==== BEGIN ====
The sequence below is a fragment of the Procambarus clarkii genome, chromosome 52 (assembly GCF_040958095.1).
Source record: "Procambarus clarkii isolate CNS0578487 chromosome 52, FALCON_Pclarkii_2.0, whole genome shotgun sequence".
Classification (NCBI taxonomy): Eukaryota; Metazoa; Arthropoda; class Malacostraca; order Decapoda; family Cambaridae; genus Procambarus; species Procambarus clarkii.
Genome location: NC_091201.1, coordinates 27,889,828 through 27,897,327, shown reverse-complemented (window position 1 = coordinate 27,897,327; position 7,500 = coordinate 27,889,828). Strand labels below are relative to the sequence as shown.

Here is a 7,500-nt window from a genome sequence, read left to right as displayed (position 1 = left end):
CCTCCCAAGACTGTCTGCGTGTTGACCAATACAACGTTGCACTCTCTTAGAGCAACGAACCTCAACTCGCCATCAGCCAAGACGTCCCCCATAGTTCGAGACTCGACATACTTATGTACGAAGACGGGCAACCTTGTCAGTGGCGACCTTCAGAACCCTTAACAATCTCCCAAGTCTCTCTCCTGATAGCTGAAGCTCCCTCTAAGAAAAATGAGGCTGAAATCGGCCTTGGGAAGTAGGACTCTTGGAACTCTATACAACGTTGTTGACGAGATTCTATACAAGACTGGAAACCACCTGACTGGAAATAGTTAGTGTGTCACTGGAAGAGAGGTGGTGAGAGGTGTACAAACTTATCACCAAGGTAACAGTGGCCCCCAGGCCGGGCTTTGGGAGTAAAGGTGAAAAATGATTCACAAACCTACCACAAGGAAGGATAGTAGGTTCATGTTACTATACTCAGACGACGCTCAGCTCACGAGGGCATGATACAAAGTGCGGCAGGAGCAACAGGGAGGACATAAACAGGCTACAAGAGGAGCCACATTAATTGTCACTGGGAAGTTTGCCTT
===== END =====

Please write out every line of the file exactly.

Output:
The sequence below is a fragment of the Procambarus clarkii genome, chromosome 52 (assembly GCF_040958095.1).
Source record: "Procambarus clarkii isolate CNS0578487 chromosome 52, FALCON_Pclarkii_2.0, whole genome shotgun sequence".
Classification (NCBI taxonomy): Eukaryota; Metazoa; Arthropoda; class Malacostraca; order Decapoda; family Cambaridae; genus Procambarus; species Procambarus clarkii.
Genome location: NC_091201.1, coordinates 27,889,828 through 27,897,327, shown reverse-complemented (window position 1 = coordinate 27,897,327; position 7,500 = coordinate 27,889,828). Strand labels below are relative to the sequence as shown.

Here is a 7,500-nt window from a genome sequence, read left to right as displayed (position 1 = left end):
CCTCCCAAGACTGTCTGCGTGTTGACCAATACAACGTTGCACTCTCTTAGAGCAACGAACCTCAACTCGCCATCAGCCAAGACGTCCCCCATAGTTCGAGACTCGACATACTTATGTACGAAGACGGGCAACCTTGTCAGTGGCGACCTTCAGAACCCTTAACAATCTCCCAAGTCTCTCTCCTGATAGCTGAAGCTCCCTCTAAGAAAAATGAGGCTGAAATCGGCCTTGGGAAGTAGGACTCTTGGAACTCTATACAACGTTGTTGACGAGATTCTATACAAGACTGGAAACCACCTGACTGGAAATAGTTAGTGTGTCACTGGAAGAGAGGTGGTGAGAGGTGTACAAACTTATCACCAAGGTAACAGTGGCCCCCAGGCCGGGCTTTGGGAGTAAAGGTGAAAAATGATTCACAAACCTACCACAAGGAAGGATAGTAGGTTCATGTTACTATACTCAGACGACGCTCAGCTCACGAGGGCATGATACAAAGTGCGGCAGGAGCAACAGGGAGGACATAAACAGGCTACAAGAGGAGCCACATTAATTGTCACTGGGAAGTTTGCCTT